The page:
Competitive Shooting with a 1911 Pistol: The Basics
Posted by Team Armscor on Dec 29, 2021 5 Minute Read
Calling all soon-to-be competitors...
Getting in on the circuit is more than just signing up - you'll need a reliable, well-fit pistol to ensure your competition game is on target. With their solid construction, reliable performance, array of customizable options, good triggers, and excellent safeties, you can’t go wrong with a 1911.
Keep the following in mind when you're venturing out to pick up your trusty 1911 competition pistol. And make sure you read to the end for some tips on which 1911 is right for you.
Know Your League
First things first: The organization in which you'll choose to compete, as well as the divisions of competition in which you'll participate, will partially dictate your potential 1911 options. For example, if you opt into the United States Practical Shooting Association (USPSA) or the International Defensive Pistol Association (IDPA) events, you'll need a pistol whose caliber is at least 9mm. Do your research on your desired organization and pick out a pistol that is most prized among its judges and competitors. Scoring might be a little different depending on this selection (as well as the general performance of said calibers).
Find the Perfect Fit
You're going to be toting this thing around the range for a while. And often. And drawing quickly. So, in that case, fit matters. If you don't make an ergonomic choice, you may grow to resent your go-to 1911 competition pistol. A lot of this will depend on your hand size and your grip style. Head to the local gun shop and get your hands on a wide variety of pistols in your desired style and caliber. A 1911 is kind of made for an uncommonly ergonomic grip, so opting for one for the competition circuit is a solid place to start.
Maximize Your Capacity
While your division and organization will stipulate just how much you can do so, maximizing your capacity is a good rule of thumb when planning out your competition pistol purchase. You can always scale back to a less boisterous capacity, if need be, but start big. This way you can vary up your match choices down the road - some will allow a higher-capacity pistol. (Plus, the more you have to reload, in many cases, the less impressive your final time will be.)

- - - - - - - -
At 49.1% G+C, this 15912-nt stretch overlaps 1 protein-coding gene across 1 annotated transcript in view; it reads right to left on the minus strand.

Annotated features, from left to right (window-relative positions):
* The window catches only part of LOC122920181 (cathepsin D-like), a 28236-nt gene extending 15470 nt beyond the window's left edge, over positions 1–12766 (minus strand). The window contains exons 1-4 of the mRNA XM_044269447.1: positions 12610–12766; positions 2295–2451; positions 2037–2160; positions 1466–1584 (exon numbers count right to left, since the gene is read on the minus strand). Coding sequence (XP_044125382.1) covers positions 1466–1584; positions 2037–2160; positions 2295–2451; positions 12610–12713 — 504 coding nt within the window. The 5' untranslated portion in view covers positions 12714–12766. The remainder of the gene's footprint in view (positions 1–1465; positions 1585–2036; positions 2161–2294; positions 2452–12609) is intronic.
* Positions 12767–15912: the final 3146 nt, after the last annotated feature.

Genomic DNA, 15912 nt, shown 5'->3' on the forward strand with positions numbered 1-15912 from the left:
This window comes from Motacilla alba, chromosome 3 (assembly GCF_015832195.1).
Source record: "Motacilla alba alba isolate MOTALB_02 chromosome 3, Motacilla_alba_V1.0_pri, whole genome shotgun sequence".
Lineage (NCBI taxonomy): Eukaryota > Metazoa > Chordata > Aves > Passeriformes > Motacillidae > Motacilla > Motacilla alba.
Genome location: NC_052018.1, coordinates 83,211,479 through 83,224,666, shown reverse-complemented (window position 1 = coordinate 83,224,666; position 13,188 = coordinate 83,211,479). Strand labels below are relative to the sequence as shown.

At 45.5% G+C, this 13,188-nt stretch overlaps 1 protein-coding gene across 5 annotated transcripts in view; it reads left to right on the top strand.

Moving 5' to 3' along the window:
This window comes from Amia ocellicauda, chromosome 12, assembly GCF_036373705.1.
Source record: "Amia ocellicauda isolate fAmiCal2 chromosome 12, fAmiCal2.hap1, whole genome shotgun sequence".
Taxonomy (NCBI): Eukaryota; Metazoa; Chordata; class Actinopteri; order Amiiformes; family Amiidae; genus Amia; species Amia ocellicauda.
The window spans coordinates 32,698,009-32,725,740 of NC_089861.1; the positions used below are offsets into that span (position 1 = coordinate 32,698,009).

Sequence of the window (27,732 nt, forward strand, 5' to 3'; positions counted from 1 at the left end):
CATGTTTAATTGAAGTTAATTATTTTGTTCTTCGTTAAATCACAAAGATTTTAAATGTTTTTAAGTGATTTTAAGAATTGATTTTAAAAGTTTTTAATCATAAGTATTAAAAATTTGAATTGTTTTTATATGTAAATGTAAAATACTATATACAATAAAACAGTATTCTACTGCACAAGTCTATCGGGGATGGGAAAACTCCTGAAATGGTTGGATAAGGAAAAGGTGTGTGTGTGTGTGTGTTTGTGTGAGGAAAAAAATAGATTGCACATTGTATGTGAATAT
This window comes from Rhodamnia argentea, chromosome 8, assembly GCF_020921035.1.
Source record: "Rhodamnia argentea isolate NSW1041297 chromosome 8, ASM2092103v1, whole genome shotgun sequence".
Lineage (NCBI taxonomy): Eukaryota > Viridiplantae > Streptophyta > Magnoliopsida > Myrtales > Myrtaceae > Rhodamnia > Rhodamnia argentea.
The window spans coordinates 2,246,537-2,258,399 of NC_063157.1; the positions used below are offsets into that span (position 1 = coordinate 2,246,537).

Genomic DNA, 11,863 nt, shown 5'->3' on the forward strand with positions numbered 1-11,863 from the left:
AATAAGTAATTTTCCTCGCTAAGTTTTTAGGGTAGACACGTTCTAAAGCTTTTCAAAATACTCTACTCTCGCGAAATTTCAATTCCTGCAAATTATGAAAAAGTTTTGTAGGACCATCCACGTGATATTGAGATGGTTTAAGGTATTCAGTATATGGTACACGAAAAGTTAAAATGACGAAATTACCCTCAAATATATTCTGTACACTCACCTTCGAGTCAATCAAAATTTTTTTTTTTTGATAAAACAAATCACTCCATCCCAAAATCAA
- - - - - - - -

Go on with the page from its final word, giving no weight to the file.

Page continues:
Optimize Your Materials
What's your ideal 1911 made of? The materials comprising your 1911 competition pistol matter. Namely, if you plan to compete for the long-term, you need something that's durable and resilient for contest after contest. Remember that you have options when it comes to 1911 styles. Rock Island Armory 1911s, for example, are made out of highly durable 4140 Ordinance steel - you'll need something with a steely resolve for maximum long-time use.
New to the game? Here are a few solid options for beginners.
Check out these four Rock Island Armory (RIA) 1911s that are competition-ready right out of the box.
This pistol features a 16-round magazine, adjustable rear sight, and high-visibility fiber-optic front sight. It also has front and rear slide serrations, a skeletonized hammer, and a parkerized finish. The 4-to-6-pound trigger also helps make this pistol a good starting point.
Also known as “Big Rock,” it offers many of the same features as the above model, but the 10mm cartridge will give you extra velocity (plus a little more recoil) than 40S&W. The weight of the 1911’s steel frame should help dampen the recoil a bit, though. This model also features a full-length Picatinny rail.
Like the previous two models, the Ultra 5” in 45ACP features a 4-to-6-pound trigger, a skeletonized hammer, and a parkerized finish. The capacity is slightly less at eight rounds, but the 45ACP cartridge has more widespread availability than the 10mm.
The TAC offers the same base features as the Ultra 5” in 45ACP, but it adds another inch to the barrel, a full Picatinny rail, and rubber grips, making for a solid starter pistol for a new competitor.
Before you purchase, check your league’s rules to make sure your pistol qualifies to compete. Also, while you’ve probably heard it hundreds of times, remember to have fun and focus on improving your skills, rather than comparing yourself to other shooters. Above all, stay safe!
For more guidance check out our Shooting Techniques Page.